We have negotiated first-time and renewal employment agreements for numerous college and university presidents throughout the United States, at schools such as Swarthmore, Mount Holyoke, Trinity College, Haverford College, Ohio University, University of Redlands (California), Occidental, Adelphi University and others.
We recently helped a growing technology company terminate a senior executive (and part owner) by pre-emptively commencing litigation for breach of the executive’s confidentiality obligations, then steering the matter into a mediation which resulted in a prompt buy-out of the executive’s position. This matter mirrored a case, several years ago, in which we represented an executive in the reverse situation and favorably settled his entitlements through mediation after we had commenced litigation.
George Birnbaum recently represented a senior executive in the negotiation of a substantial consulting agreement which had to be finely tuned, both to the particular industry and also to preserve the non-exclusive nature of the consultancy relationship. Among other points, we were able to persuade the company hiring our client that the company’s standard requirement that every consultant must obtain an extensive (and expensive) insurance package was largely unnecessary due to the nature of the particular services our client was to render.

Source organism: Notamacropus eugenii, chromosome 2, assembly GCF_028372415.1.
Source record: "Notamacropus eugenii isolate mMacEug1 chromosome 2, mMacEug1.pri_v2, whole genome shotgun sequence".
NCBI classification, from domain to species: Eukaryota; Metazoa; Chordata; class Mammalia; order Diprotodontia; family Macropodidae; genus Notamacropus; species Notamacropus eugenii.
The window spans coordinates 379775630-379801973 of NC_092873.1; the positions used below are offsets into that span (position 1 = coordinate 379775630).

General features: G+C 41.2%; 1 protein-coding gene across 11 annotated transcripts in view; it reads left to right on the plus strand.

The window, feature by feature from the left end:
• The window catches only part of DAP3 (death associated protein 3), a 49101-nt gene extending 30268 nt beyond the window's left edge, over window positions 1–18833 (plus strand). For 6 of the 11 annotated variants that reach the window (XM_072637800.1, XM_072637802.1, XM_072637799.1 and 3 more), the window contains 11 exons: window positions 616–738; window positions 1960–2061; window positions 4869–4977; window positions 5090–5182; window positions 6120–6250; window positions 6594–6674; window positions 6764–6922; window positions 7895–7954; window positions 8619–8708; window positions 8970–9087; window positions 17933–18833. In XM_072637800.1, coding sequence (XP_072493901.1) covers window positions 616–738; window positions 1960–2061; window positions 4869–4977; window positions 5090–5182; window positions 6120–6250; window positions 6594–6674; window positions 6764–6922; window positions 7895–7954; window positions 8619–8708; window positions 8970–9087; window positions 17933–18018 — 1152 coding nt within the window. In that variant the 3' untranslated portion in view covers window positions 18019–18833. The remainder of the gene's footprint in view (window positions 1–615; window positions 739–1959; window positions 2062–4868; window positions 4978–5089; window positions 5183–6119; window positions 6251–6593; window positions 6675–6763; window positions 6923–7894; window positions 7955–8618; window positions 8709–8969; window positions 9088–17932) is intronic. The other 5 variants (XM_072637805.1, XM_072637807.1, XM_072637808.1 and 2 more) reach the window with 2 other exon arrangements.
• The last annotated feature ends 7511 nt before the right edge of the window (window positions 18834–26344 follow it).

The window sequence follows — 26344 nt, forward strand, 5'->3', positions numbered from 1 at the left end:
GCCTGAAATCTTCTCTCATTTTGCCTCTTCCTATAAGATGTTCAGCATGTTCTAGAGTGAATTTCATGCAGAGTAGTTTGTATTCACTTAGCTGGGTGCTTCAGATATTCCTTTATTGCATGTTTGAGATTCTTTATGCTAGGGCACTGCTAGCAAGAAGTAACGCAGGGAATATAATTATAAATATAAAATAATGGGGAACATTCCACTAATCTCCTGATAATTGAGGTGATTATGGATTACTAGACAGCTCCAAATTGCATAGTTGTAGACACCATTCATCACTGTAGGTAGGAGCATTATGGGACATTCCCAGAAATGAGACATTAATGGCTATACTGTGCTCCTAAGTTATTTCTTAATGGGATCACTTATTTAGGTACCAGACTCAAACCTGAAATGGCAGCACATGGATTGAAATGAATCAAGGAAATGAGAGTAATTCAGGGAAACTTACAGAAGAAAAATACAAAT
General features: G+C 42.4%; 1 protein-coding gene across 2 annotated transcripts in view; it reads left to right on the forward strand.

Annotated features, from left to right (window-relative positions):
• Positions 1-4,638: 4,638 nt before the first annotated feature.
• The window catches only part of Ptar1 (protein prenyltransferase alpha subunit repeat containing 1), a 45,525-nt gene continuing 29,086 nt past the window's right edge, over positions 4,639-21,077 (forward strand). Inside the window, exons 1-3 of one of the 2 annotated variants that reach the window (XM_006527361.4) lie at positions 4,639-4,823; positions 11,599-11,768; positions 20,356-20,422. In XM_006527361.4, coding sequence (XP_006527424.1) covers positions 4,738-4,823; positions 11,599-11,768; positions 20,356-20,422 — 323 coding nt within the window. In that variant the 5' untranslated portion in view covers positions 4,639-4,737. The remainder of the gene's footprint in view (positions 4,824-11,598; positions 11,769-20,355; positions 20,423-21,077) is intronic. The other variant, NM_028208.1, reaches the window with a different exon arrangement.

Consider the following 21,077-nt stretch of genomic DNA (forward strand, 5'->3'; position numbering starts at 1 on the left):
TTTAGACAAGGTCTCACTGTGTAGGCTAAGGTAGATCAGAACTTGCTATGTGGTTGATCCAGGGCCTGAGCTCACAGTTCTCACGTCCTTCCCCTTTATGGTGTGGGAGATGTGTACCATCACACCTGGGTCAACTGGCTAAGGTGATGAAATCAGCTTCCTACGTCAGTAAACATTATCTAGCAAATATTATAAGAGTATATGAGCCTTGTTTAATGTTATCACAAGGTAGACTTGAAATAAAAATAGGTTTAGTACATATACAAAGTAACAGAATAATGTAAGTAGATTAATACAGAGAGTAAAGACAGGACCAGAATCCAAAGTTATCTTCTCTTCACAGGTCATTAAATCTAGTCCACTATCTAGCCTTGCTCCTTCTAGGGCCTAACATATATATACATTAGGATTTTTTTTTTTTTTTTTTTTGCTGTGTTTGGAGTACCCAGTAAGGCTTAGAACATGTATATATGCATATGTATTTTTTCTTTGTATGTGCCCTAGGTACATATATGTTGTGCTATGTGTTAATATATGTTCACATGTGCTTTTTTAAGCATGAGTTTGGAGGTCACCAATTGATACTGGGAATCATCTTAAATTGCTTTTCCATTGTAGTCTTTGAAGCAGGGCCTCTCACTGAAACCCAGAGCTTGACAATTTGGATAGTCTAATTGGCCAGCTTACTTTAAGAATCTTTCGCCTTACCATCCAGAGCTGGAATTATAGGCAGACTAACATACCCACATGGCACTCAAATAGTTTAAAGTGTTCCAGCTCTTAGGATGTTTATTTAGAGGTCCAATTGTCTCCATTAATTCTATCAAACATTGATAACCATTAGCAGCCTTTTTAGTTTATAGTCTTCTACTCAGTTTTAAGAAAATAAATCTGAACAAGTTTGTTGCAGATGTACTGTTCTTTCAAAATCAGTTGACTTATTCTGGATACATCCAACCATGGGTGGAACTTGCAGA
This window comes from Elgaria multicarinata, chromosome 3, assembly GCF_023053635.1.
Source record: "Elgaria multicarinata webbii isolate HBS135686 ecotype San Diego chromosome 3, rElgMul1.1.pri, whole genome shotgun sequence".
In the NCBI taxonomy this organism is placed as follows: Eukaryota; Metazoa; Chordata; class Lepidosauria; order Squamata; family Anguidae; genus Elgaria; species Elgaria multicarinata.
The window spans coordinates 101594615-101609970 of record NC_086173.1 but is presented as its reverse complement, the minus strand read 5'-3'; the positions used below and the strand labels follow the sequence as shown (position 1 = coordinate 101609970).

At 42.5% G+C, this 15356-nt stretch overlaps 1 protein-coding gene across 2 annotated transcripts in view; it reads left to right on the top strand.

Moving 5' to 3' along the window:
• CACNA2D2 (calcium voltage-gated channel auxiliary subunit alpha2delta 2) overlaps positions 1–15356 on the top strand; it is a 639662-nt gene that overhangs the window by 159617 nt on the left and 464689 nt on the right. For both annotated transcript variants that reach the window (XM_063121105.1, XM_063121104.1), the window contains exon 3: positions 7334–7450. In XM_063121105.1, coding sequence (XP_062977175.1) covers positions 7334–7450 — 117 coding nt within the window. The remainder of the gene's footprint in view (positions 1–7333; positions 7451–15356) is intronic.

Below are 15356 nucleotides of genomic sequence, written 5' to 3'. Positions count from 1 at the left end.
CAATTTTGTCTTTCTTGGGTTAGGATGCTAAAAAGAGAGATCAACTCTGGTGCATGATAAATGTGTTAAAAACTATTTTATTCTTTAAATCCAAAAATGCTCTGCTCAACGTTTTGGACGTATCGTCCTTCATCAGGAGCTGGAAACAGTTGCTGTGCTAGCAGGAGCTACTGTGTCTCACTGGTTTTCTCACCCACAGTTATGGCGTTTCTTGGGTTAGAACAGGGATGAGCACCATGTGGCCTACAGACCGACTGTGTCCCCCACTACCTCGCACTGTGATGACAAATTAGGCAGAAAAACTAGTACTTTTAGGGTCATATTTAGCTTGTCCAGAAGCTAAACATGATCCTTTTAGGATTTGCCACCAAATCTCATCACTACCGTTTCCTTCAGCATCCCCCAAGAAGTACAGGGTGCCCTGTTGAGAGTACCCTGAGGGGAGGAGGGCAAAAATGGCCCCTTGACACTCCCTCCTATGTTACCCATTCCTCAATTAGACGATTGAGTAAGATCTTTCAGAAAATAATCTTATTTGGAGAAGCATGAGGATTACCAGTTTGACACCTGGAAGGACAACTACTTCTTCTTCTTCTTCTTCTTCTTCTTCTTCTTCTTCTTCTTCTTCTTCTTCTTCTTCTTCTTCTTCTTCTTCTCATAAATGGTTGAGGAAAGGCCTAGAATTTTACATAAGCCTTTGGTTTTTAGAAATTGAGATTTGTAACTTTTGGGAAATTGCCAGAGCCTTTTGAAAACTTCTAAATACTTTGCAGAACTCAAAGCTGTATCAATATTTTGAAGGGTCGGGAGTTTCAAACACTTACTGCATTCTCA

Our lawyers recently assisted a literary agent in setting up his own agency while being careful not to violate any of the ongoing restrictions in his former employment agreement. We were successful in helping him take his own clients with him while remaining so faithful to the specifics of his pre-existing obligations that his former employer, after a few threatening letters, decided against litigation.
When a terminated executive files for unemployment compensation, the employer, even if the executive has been terminated “for cause,” often finds it too much of an uphill battle to object. In a recent matter, however, we suspected that if our client, a publishing business, failed to object to unemployment compensation for an executive who had been terminated for cause, that failure later might come back to haunt the company in a baseless disability discrimination claim by the executive. Accordingly, Lisa Horowitz succeeded, in an administrative trial before a hearing officer, in having the executive denied unemployment compensation on the grounds that the executive had been terminated “for cause” as a result of serious financial self-dealing. This determination was subsequently upheld at two appellate levels, and should prove to be an important defense for the company in any subsequent litigation claiming that the executive’s termination was the purported result of some disability.